As part of the deal, the Colts owe Manning a $28 million option bonus, which they must pay him by March 8th. Indy can release Manning before March 8th and save themselves an enormous payout: if they do so, the Colts would likely take a $16 million hit against the salary cap in 2012, according to Brian McIntyre, salary cap expert for, an analytics site. But after 2012, Manning’s contract would come off the salary cap books, which would give the Colts an annual windfall with which to build a team around Luck. (In 2011, the NFL salary cap was around $120 million per team). Further complicating the decision is that the Colts cannot trade Manning before March 8. But if the Colts pay Manning his $28 million and then trade him, not only are the Colts out $28 million, but the salary cap penalties are even more severe: the Colts would take a $9.6 million hit in 2012, then a crushing $28.8 million blow in 2013. Plus, the Colts might not get much in return for a player whose long-term health is questionable. If the Colts bet that Manning will be healthy for the life of the contract and hold onto him, they’re out $28 million on the option bonus, and he’d take up $18.5 million of the Colts salary cap, on average, for the next four years.

“I don’t think the Colts are going to pick up the option,” says McIntyre. “Look at what’s going on: the Colts are completing a clean sweep. As good as he has been, it’s hard to imagine Manning being the financial anchor of the franchise going forward.”

(MORE: Tim Tebow and Faith’s Place in Football)

Yes, we can get sentimental, and mention how it’s hard to picture Manning in another NFL uniform. But cutting the chord with a franchise player has worked out well in the past for other teams — and the jilted legends as well. The San Francisco 49ers, for example, traded an aging, achy Joe Montana to the Kansas City Chiefs at the end of his career to pave the way for Steve Young. Young won a Super Bowl in the 1994 season, and Montana led the Chiefs to the AFC championship game in the 1993 season. The franchise hasn’t won a playoff game since. Green Bay nudged Brett Favre aside for Aaron Rodgers in 2008. Rodgers also won a title, and though Favre became a national punch line because of his dithering, and sexting shenanigans, let’s not forget his 2009 season with Minnesota, one of the best of his Hall of Fame career.

The Colts are grappling with a dilemma most successful sports franchises face at some point — whether to overpay for the subpar twilight years of a team’s longtime star. While football teams have made rational decisions, baseball tends to reward aging legends for past performances, rather than future returns over the life of a contract. The New York Yankees, for example, gave Derek Jeter, 37, a 3-year, $51 million deal last off-season. Jeter hit .297 in 2011, but spent time on the disabled list and finished with career lows in home runs (6) and RBI (61). He’s no $16 million-a-year player. The Yankees are probably also ruing the 10-year, $275 million deal they gave Alex Rodriguez in 2007, when he was 32: at 36, he appeared pretty shot in last year’s playoffs, and they’re on the hook for another $143 over the next six years. The Los Angeles Angels should expect impressive production from Albert Pujols, 32, whom they signed to a 10-year, $254 million contract. But history suggests that Pujols won’t be a $30 million-a-year player when he’s pushing 40.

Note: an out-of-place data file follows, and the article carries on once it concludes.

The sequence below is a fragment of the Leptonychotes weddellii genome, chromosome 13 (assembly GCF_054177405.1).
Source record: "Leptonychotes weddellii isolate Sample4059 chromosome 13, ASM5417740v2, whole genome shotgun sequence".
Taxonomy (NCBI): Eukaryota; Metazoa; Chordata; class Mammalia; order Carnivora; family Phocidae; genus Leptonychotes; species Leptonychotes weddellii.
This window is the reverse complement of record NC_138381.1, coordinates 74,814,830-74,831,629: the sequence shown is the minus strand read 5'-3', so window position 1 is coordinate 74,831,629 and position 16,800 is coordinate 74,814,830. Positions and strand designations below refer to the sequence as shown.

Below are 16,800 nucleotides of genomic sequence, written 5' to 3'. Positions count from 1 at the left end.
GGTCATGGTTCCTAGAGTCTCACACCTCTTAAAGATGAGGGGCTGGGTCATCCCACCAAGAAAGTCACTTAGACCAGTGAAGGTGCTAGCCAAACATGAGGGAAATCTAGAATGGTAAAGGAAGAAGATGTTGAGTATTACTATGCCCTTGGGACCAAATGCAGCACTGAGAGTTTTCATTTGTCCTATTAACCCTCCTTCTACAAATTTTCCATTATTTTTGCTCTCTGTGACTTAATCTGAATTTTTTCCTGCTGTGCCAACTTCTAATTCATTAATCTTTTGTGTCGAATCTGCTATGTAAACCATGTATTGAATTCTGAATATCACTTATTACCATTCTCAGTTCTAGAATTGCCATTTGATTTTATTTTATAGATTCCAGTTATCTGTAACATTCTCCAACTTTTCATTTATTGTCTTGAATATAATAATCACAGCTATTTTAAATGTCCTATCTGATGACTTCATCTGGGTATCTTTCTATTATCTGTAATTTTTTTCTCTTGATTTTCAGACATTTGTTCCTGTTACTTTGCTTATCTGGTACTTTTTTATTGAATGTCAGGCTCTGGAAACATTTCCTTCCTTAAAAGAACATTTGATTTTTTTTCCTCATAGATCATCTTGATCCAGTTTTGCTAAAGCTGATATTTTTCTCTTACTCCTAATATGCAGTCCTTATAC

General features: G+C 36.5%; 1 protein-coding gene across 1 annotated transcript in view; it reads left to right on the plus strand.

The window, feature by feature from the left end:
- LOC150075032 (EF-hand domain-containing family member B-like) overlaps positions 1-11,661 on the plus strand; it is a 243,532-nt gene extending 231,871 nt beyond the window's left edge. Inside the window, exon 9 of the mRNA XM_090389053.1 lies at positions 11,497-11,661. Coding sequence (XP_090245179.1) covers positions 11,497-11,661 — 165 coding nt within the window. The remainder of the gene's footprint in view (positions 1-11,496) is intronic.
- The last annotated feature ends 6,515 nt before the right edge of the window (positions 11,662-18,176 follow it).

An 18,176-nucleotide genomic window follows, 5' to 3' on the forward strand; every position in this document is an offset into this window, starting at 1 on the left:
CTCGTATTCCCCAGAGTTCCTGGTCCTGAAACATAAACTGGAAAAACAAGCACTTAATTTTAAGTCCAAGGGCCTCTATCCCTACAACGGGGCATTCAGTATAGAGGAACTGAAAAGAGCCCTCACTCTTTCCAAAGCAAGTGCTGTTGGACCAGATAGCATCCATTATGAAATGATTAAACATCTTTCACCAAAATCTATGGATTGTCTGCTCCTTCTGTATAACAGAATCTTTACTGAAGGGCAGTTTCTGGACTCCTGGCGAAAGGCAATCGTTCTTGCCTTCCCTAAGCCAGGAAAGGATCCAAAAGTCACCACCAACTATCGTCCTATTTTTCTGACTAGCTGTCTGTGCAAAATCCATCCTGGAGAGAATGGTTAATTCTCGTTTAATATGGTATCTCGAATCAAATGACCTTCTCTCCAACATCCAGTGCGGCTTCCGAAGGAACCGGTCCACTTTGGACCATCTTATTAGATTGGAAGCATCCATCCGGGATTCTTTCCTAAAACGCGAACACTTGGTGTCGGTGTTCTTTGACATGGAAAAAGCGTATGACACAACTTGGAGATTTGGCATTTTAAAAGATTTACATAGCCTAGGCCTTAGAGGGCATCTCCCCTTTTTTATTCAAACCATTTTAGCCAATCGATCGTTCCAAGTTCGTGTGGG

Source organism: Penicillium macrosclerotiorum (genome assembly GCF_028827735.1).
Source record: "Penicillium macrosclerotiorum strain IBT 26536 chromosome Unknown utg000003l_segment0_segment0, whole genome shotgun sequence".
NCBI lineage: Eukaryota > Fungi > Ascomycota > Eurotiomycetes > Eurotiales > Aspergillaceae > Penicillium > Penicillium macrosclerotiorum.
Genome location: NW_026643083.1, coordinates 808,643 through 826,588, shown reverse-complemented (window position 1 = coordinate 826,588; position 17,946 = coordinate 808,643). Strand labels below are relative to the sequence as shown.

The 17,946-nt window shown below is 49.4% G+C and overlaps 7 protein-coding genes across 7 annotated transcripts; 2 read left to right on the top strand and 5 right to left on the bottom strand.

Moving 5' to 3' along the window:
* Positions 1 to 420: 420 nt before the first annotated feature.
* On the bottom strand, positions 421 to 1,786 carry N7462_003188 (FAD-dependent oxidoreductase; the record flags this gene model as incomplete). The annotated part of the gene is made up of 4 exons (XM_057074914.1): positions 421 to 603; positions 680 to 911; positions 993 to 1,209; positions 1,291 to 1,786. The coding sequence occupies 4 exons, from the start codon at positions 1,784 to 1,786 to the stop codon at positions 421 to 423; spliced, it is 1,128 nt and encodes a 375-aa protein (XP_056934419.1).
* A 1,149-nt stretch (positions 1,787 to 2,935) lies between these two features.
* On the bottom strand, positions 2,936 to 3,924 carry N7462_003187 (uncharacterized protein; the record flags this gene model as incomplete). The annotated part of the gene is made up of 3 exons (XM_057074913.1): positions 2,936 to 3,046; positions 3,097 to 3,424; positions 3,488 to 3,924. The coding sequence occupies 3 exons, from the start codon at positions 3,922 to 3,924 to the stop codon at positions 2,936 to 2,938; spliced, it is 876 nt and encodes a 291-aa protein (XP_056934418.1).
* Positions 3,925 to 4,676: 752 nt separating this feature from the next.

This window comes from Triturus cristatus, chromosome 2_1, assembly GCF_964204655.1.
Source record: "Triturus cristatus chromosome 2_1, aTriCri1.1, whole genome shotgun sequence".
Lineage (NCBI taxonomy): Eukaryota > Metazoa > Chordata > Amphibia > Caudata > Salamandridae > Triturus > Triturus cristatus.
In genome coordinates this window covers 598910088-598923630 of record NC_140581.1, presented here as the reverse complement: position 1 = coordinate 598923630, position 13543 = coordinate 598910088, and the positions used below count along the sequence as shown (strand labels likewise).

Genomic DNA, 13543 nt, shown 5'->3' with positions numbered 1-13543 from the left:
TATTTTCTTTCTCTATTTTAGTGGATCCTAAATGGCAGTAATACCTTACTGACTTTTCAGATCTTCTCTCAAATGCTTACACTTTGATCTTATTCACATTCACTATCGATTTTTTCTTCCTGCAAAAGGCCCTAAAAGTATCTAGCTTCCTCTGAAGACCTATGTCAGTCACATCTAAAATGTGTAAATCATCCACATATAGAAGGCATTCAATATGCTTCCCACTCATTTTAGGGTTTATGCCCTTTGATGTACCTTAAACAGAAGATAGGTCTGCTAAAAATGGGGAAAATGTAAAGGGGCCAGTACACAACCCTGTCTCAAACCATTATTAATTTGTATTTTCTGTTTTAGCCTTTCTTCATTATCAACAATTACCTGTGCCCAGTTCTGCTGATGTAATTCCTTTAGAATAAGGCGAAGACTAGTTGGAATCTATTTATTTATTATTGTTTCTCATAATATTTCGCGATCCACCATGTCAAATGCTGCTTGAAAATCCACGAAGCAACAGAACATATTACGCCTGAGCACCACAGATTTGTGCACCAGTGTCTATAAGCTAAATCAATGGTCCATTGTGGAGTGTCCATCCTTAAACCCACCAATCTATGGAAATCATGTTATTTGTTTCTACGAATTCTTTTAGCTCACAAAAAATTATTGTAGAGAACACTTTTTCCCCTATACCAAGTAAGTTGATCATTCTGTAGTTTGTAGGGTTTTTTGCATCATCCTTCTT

Football is a crueler business than other sports, thanks to non-guaranteed contracts for NFL players, and the hard salary cap for its teams. A team has a distinct disincentive to overpay a beloved, but unproductive, aging star as a token of appreciation, even if it could afford to do so and the fan favorite could still sell tickets: a bloated salary takes up precious cap space, hampering its ability to build a winner. Plus, the specialized nature of the game forces such hard choices. Indy’s 2-14 campaign is similar to the 1996-1997 NBA season, when San Antonio Spurts star David Robinson, like Manning, missed the season with an injury. The Spurs, like the Colts regular championship contenders, suffered through a miserable season, ala Indy: San Antonio finished 20-62, and also won the first pick in the draft, which they used on Tim Duncan. The Duncan-Robinson twin towers combo won two NBA titles together.

Unfortunately for the Colts, two quarterbacks can’t play at the same time. So as shocking as it may be to their fans, Indy should probably press their Luck, and part ways with Peyton.